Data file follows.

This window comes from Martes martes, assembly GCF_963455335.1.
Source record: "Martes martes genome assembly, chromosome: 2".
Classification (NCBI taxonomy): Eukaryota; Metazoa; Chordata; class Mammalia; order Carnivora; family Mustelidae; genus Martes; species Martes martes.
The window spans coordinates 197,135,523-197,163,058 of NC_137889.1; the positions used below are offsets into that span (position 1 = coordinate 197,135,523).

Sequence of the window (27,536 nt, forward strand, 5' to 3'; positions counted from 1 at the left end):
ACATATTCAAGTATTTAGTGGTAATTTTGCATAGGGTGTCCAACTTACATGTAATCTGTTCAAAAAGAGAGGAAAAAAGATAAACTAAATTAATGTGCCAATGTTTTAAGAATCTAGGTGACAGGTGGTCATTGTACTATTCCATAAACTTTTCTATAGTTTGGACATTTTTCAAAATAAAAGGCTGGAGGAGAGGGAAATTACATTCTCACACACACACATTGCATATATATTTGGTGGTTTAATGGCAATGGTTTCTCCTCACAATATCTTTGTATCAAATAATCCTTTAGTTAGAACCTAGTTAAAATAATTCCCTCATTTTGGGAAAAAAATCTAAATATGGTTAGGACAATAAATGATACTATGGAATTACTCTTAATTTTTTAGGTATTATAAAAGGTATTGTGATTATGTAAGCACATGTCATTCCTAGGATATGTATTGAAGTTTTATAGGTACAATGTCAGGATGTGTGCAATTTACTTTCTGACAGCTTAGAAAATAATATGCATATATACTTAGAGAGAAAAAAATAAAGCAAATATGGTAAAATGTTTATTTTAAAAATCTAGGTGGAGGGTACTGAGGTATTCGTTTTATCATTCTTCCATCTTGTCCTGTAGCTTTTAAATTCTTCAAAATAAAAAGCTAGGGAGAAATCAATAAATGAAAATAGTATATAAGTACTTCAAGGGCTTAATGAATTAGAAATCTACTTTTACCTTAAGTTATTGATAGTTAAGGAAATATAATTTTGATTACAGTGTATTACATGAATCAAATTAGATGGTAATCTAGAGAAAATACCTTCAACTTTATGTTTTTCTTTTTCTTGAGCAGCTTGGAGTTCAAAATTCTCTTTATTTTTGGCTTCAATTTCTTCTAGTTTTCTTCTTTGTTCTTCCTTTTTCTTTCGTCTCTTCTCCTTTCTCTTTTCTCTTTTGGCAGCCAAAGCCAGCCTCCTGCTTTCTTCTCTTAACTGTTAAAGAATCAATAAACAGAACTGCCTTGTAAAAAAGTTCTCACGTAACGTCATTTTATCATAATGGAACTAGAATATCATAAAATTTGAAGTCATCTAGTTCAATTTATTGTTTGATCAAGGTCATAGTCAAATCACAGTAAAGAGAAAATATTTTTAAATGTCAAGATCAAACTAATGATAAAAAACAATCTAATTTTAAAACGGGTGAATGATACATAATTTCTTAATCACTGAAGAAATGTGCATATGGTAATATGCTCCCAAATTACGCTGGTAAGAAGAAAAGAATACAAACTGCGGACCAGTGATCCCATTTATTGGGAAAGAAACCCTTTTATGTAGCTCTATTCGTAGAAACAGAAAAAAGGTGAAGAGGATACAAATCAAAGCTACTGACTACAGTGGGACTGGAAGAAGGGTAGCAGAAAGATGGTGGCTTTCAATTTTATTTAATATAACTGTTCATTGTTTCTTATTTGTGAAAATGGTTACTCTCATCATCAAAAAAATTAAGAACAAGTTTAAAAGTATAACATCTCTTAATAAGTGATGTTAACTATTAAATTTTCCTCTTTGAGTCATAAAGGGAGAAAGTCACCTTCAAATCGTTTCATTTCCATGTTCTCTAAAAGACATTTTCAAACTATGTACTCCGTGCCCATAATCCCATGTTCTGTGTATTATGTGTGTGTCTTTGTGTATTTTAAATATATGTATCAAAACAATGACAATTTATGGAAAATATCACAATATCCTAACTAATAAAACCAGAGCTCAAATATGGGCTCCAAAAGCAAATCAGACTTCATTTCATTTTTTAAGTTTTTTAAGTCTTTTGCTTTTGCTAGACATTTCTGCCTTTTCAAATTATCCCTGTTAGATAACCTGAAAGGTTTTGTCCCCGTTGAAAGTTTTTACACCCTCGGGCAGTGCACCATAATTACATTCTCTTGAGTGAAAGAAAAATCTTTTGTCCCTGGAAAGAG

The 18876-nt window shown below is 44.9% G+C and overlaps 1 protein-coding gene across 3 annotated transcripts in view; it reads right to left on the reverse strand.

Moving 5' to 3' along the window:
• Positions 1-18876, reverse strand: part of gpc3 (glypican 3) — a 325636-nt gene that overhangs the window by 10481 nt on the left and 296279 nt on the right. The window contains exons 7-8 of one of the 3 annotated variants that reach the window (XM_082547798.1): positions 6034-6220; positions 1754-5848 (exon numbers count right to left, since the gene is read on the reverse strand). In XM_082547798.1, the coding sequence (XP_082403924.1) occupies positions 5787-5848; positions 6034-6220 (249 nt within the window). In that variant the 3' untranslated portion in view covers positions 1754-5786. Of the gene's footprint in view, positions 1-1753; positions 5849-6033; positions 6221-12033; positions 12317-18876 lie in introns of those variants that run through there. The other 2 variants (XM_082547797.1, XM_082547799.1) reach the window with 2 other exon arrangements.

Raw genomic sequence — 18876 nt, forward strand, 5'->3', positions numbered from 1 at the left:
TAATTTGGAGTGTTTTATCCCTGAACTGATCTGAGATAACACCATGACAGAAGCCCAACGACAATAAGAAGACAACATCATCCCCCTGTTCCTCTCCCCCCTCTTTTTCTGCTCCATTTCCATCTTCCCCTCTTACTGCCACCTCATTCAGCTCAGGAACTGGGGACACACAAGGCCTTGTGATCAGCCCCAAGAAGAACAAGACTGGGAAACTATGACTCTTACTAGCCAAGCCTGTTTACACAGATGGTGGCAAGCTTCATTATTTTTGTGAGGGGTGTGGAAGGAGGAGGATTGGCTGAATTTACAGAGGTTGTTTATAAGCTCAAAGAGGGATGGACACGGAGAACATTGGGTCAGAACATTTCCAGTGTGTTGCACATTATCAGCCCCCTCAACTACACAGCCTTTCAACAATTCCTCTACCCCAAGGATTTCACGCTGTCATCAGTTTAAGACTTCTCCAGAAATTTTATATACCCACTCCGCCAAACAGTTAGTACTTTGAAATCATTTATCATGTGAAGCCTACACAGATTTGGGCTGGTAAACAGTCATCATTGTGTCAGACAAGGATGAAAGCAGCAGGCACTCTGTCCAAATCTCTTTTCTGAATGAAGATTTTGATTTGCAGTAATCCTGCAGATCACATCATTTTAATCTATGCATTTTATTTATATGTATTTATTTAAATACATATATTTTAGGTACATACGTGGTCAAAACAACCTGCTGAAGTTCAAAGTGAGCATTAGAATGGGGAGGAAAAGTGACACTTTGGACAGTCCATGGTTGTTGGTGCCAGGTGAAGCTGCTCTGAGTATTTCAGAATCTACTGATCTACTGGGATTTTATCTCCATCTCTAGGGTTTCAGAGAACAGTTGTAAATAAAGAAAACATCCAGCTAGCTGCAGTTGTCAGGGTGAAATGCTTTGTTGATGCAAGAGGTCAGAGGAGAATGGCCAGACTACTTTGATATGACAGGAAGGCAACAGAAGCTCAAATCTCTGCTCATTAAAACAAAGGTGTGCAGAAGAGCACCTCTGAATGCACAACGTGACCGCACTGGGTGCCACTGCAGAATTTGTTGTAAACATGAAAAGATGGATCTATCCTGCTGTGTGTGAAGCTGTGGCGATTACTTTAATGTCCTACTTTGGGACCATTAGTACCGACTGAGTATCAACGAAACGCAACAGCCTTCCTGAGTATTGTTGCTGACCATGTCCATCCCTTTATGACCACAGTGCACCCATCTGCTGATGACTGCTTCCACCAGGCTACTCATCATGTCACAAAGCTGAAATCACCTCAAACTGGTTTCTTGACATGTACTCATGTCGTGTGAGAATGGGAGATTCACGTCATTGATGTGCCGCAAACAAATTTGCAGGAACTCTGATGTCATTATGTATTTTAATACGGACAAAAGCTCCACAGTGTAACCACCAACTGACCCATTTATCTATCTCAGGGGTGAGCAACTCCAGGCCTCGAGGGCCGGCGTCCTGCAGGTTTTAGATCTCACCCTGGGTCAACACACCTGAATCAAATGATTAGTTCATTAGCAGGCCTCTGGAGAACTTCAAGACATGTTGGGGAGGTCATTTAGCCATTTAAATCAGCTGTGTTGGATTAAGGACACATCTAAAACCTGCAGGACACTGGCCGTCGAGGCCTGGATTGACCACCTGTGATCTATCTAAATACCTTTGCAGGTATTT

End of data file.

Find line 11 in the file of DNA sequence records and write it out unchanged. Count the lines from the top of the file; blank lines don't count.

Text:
TAATTTGGAGTGTTTTATCCCTGAACTGATCTGAGATAACACCATGACAGAAGCCCAACGACAATAAGAAGACAACATCATCCCCCTGTTCCTCTCCCCCCTCTTTTTCTGCTCCATTTCCATCTTCCCCTCTTACTGCCACCTCATTCAGCTCAGGAACTGGGGACACACAAGGCCTTGTGATCAGCCCCAAGAAGAACAAGACTGGGAAACTATGACTCTTACTAGCCAAGCCTGTTTACACAGATGGTGGCAAGCTTCATTATTTTTGTGAGGGGTGTGGAAGGAGGAGGATTGGCTGAATTTACAGAGGTTGTTTATAAGCTCAAAGAGGGATGGACACGGAGAACATTGGGTCAGAACATTTCCAGTGTGTTGCACATTATCAGCCCCCTCAACTACACAGCCTTTCAACAATTCCTCTACCCCAAGGATTTCACGCTGTCATCAGTTTAAGACTTCTCCAGAAATTTTATATACCCACTCCGCCAAACAGTTAGTACTTTGAAATCATTTATCATGTGAAGCCTACACAGATTTGGGCTGGTAAACAGTCATCATTGTGTCAGACAAGGATGAAAGCAGCAGGCACTCTGTCCAAATCTCTTTTCTGAATGAAGATTTTGATTTGCAGTAATCCTGCAGATCACATCATTTTAATCTATGCATTTTATTTATATGTATTTATTTAAATACATATATTTTAGGTACATACGTGGTCAAAACAACCTGCTGAAGTTCAAAGTGAGCATTAGAATGGGGAGGAAAAGTGACACTTTGGACAGTCCATGGTTGTTGGTGCCAGGTGAAGCTGCTCTGAGTATTTCAGAATCTACTGATCTACTGGGATTTTATCTCCATCTCTAGGGTTTCAGAGAACAGTTGTAAATAAAGAAAACATCCAGCTAGCTGCAGTTGTCAGGGTGAAATGCTTTGTTGATGCAAGAGGTCAGAGGAGAATGGCCAGACTACTTTGATATGACAGGAAGGCAACAGAAGCTCAAATCTCTGCTCATTAAAACAAAGGTGTGCAGAAGAGCACCTCTGAATGCACAACGTGACCGCACTGGGTGCCACTGCAGAATTTGTTGTAAACATGAAAAGATGGATCTATCCTGCTGTGTGTGAAGCTGTGGCGATTACTTTAATGTCCTACTTTGGGACCATTAGTACCGACTGAGTATCAACGAAACGCAACAGCCTTCCTGAGTATTGTTGCTGACCATGTCCATCCCTTTATGACCACAGTGCACCCATCTGCTGATGACTGCTTCCACCAGGCTACTCATCATGTCACAAAGCTGAAATCACCTCAAACTGGTTTCTTGACATGTACTCATGTCGTGTGAGAATGGGAGATTCACGTCATTGATGTGCCGCAAACAAATTTGCAGGAACTCTGATGTCATTATGTATTTTAATACGGACAAAAGCTCCACAGTGTAACCACCAACTGACCCATTTATCTATCTCAGGGGTGAGCAACTCCAGGCCTCGAGGGCCGGCGTCCTGCAGGTTTTAGATCTCACCCTGGGTCAACACACCTGAATCAAATGATTAGTTCATTAGCAGGCCTCTGGAGAACTTCAAGACATGTTGGGGAGGTCATTTAGCCATTTAAATCAGCTGTGTTGGATTAAGGACACATCTAAAACCTGCAGGACACTGGCCGTCGAGGCCTGGATTGACCACCTGTGATCTATCTAAATACCTTTGCAGGTATTT